However, it is not just wildlife that suffers because of this. Crop plants are particularly vulnerable to abiotic stress due to their high genetic homogeneity, which increases their susceptibility to pathogens as well as abiotic stresses. Wheat is vulnerable to abiotic stresses at every stage of its development and, as if this weren’t enough, aphids that feed on wheat are shown to thrive in environments of high levels of CO2 and other pollutants. Aphids carry a wide range of diseases such as barley yellow dwarf, to which plants are more susceptible under abiotic stress due to increases in their production of abscisic acid and reactive oxygen species, which decrease the plant’s defenses against other forms of stress. We are already noticing these drops in production globally and in our own backyards. In the past year, wheat, the UK’s most valuable crop has decreased by 5.1%, from a yield of 14.8 million tonnes in 2017 to 14.1 million tonnes in 2018. These losses in production are bound to hit your wallet along with everyone else’s as prices become driven up by scarcity of production. Crops are also bound to trickle down to other means of production as prices of meat from animals that are fed grain based diets increase along with potential increases in the prices of biofuels and clothing produced from wheat.

“No, not my wallet!” I hear you exclaim while mourning over the loss of precious carbohydrates. You’re right, what is happening is awful, but predicting doom and gloom is not enough. A great deal of us understand how unfortunate the situation is, yet are misled into a pattern of thinking which gives an odd sense of comfort. Even while understanding the basic science behind climate change most people still fall into the trap of thinking that this is an inevitable outcome, so let’s sit and watch the world’s wheat burn. But this is not an inevitable outcome. As dire as the situation is, there is still a chance to mitigate it. One way to do this is through taking political action and ensuring others are aware of the looming threat of losing our natural resources. Vote consciously with environmental concerns in mind and ensure that your voice is heard by policy makers going forward. The United Kingdom recently announced a climate emergency, pledging to reach a new target of net zero emissions before 2050. This is a momentum that must be maintained and politicians must be held accountable against this pledge.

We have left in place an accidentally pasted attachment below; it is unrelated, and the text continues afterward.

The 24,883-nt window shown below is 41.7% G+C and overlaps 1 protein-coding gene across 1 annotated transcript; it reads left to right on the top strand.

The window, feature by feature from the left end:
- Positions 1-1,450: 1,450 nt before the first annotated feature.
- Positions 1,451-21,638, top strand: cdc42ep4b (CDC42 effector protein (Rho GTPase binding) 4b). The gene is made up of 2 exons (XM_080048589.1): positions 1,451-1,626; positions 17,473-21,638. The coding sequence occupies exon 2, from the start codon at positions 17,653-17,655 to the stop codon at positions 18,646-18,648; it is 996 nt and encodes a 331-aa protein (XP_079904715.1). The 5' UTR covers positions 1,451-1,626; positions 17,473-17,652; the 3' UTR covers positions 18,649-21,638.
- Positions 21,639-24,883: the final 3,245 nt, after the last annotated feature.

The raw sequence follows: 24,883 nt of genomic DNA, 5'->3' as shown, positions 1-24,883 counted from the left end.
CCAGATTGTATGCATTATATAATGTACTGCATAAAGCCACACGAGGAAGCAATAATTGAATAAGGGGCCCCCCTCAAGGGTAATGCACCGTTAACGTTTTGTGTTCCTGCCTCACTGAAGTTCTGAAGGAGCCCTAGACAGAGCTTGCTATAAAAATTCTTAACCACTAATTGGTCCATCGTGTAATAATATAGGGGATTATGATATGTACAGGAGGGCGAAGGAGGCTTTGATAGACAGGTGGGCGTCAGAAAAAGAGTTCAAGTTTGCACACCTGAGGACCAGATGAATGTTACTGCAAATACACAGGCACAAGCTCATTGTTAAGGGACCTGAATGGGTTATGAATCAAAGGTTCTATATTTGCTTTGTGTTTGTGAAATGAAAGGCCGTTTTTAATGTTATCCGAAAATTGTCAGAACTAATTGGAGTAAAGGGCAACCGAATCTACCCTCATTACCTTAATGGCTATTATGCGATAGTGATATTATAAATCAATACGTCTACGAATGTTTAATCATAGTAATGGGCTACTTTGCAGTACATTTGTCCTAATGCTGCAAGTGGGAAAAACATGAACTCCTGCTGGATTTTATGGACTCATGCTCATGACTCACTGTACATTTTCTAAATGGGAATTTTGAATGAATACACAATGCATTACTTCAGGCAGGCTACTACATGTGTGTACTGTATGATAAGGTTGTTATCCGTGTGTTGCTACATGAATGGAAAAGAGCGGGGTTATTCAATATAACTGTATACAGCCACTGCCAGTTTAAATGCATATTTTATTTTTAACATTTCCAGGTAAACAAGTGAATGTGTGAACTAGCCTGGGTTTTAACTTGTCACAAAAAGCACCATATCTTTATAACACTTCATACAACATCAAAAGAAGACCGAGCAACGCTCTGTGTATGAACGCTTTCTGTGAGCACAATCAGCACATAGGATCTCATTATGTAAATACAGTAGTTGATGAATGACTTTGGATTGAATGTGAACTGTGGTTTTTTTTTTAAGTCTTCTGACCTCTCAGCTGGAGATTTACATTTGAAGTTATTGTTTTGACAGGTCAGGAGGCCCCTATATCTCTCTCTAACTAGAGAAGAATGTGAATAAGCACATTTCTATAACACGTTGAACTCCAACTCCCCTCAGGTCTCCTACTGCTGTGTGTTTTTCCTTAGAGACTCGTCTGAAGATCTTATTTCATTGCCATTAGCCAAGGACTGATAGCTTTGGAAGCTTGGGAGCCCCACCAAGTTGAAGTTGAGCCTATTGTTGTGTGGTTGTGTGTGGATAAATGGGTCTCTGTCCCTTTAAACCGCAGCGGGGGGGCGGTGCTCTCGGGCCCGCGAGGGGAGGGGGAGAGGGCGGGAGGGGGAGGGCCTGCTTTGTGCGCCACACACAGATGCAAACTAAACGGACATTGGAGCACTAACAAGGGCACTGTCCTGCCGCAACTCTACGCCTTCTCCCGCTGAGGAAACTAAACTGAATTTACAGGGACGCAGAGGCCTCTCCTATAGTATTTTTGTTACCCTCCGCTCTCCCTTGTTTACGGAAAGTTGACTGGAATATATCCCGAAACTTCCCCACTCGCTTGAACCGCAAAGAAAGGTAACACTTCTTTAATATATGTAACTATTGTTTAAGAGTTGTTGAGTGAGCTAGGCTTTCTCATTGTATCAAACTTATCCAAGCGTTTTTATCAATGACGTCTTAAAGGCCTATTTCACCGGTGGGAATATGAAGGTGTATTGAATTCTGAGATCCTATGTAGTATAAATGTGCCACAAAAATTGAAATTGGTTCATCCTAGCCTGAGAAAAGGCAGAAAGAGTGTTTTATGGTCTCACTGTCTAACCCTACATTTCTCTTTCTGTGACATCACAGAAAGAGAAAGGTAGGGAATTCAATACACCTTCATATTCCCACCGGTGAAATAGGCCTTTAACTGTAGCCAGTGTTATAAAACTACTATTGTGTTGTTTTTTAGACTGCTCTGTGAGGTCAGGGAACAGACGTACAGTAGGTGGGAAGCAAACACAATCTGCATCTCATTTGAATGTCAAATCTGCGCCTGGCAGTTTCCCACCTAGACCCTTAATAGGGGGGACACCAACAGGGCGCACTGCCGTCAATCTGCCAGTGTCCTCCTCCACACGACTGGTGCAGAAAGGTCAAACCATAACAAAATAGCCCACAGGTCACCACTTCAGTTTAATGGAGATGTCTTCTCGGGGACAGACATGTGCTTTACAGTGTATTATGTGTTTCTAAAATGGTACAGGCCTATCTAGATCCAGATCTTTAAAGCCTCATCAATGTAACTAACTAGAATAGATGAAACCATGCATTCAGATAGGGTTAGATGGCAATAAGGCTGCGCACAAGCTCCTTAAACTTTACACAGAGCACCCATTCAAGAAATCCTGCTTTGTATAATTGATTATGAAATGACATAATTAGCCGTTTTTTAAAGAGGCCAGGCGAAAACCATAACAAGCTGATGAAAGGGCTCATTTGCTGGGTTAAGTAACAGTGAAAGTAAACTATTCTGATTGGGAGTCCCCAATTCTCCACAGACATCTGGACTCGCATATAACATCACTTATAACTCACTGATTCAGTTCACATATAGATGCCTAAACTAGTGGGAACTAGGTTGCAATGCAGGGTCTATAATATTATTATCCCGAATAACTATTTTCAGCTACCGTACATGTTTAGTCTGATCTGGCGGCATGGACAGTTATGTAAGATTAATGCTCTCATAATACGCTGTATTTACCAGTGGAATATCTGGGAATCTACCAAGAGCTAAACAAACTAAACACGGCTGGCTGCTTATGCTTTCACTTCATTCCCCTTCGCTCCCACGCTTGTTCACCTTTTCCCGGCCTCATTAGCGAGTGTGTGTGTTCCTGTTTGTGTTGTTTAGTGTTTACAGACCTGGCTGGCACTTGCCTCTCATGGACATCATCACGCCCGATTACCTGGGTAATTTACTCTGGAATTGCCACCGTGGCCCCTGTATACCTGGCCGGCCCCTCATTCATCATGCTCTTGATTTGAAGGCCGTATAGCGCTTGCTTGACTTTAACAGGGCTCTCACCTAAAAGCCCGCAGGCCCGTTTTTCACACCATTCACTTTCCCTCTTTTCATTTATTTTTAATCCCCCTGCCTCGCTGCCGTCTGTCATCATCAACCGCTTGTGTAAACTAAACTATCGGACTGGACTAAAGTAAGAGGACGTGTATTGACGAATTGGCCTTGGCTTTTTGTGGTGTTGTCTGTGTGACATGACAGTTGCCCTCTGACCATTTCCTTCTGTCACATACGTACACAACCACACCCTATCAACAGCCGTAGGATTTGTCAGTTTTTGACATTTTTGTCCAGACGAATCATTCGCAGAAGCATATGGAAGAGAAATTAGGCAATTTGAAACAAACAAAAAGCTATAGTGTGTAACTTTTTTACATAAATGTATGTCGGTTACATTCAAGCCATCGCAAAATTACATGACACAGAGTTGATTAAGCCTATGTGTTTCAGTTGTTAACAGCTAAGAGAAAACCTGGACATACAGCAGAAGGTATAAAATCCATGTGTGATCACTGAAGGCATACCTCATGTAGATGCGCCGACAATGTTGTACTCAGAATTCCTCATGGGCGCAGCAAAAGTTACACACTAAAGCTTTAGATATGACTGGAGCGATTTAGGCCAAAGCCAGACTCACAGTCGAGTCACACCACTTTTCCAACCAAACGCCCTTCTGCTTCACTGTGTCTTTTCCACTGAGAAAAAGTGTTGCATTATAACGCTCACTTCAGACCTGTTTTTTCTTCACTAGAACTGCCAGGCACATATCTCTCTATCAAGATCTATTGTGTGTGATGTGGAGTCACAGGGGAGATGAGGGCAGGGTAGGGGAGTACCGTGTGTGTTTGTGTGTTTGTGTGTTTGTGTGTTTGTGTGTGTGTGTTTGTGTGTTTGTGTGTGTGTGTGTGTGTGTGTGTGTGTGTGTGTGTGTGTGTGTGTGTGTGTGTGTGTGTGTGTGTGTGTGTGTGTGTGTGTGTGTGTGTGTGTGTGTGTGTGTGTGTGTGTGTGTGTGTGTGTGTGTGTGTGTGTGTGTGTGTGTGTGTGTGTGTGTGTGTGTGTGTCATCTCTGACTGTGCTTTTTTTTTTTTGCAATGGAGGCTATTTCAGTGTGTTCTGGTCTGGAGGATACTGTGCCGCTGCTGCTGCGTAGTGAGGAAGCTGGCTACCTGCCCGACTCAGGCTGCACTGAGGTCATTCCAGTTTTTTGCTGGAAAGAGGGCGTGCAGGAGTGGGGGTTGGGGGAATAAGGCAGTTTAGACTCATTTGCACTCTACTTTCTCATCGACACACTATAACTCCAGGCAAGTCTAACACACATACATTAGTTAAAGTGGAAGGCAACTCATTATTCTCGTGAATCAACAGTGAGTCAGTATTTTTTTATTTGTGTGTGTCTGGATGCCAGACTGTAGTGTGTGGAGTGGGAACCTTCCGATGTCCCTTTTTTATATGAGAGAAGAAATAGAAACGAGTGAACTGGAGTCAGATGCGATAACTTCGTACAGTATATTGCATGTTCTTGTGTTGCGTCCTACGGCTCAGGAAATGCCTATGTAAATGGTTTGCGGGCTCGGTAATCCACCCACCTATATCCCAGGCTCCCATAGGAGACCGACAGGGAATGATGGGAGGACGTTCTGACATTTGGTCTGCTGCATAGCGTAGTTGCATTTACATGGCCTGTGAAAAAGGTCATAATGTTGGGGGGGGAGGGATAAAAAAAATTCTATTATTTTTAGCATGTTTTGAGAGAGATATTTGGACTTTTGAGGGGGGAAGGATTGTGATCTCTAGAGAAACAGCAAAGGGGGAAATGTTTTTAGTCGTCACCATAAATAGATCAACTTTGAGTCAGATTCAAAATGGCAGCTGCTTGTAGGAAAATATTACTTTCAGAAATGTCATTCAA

It can be daunting and easy to feel small when facing a global problem, however adopting a more local mindset makes all the difference if individual accountability is considered by the many rather than a few. An underrepresented example from environmental organizations (far better represented in the scientific literature) of individual actions that you can change to decrease your environmental impact is your dietary choices. Consuming less animal products can have a huge impact on carbon emissions as animal agriculture has been estimated to account for approximately 18% of carbon emissions. Studies comparing different eco-friendly strategies have established that even a vegetarian diet lowers carbon emissions 4 times as much as commonly promoted strategies such as recycling and 8 times as much as changing your household lightbulbs, let alone a vegan one. Something as small as what we put on our plates each day can have a huge impact, yet overwhelmingly restaurants cater primarily to diets that are not plant-based, because this is what consumer demand is dictating. Other studies looking at kilograms of CO2 per day, conducted in the UK, established high meat-based diets have much higher greenhouse emissions, around 7.19kgCO2e/day, relative to vegan ones, 2.89kgCO2e/day. Furthermore, the environmental impact of meat consumption goes beyond CO2 emissions. Producing half a kilogram of beef requires 11 365liters of water, 5meters squared of rainforest and 7kilograms of grain to produce, on top of the 80kg of CO2 that their production is associated with. To put that into perspective, not eating that half a kilogram of beef will save the equivalent amount of water as not showering for 6 months.

It’s easy to say that your one small choice here and now on what to have for dinner doesn’t have an impact, but if climate change has taught us anything it is that here and now matters and that local shifts have momentous global consequences. The problem that we are facing now is a global one, provoked by a lack of understanding that humanity has faced in the past, therefore improving our collective knowledge is the first step to addressing it. After all, climate change is an issue that needs to be addressed here and now.dav